The St. Andrew’s Church built in 1830 on the southwest corner of Church and Adelaide Streets (photo from the book “No Mean City” by Eric Arthur).
St. Andrew’s Church in 1907, Toronto Archives, F.1244, It.7033
North side of the church in March 2013, showing the symmetrical facade facing King Street West. The light from the windows of the Sun Life Centre across the street is reflecting from the stones.
Top of the tower on the northeast corner of the church. This picture was taken following the restoration work on the tower.
King Street entrances, with the Romanesque arches above the doorways (March 2013).
The manse of St. Andrew’s, on Simcoe Street, to the south of the church. The condominium Symphony Place is built around the house. The manse is in the Second Empire style, with a Mansard roof.
The massive tower on the west side, with its min-turrets and parapet between them.
This picture from the City of Toronto Archives was taken in the 1970s, prior to the construction of Roy Thomson Hall. The land that was once the site of the residence of the Lieutenant Governor of Ontario became a CPR yard. It was cleared to facilitate the construction of the Roy Thomson Hall. The manse of the church is not yet surrounded by the condo, Symphony Place.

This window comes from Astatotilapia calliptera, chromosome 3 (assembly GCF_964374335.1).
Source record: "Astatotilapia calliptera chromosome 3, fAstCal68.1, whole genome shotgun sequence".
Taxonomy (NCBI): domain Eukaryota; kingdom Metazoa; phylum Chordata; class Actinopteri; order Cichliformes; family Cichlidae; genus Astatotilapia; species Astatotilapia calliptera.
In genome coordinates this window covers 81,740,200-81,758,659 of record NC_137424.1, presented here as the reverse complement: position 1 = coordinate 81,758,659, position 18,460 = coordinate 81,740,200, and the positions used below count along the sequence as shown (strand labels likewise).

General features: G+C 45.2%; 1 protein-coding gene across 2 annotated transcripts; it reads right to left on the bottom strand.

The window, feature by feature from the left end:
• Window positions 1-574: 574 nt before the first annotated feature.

The same site as the previous photo, in the autumn of 2012
The beautiful interior of the church on a quiet weekday afternoon. The rich wood, handsomely carved, creates a peaceful atmosphere for worship.
The chancel of the church
One of the beautiful stained glass windows.
The immense organ loft
The east facade facing Emily Street and the north facade of the church on King St. West (March 2013).
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To view previous blogs about movie houses of Toronto—historic and modern